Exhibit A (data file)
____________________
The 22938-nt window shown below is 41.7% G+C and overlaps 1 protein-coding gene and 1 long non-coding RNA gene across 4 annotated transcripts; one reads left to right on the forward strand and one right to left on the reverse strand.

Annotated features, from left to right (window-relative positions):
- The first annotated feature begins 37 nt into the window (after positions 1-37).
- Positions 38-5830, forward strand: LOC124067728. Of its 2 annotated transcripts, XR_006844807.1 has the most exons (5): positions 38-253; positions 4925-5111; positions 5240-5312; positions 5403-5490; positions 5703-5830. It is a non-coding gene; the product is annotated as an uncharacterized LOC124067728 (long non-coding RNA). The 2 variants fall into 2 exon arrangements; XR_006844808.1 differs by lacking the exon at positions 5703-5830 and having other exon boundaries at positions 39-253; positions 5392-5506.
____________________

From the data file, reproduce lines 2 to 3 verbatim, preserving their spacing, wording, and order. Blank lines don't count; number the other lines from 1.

Annotated features, from left to right (window-relative positions):
- The first annotated feature begins 37 nt into the window (after positions 1-37).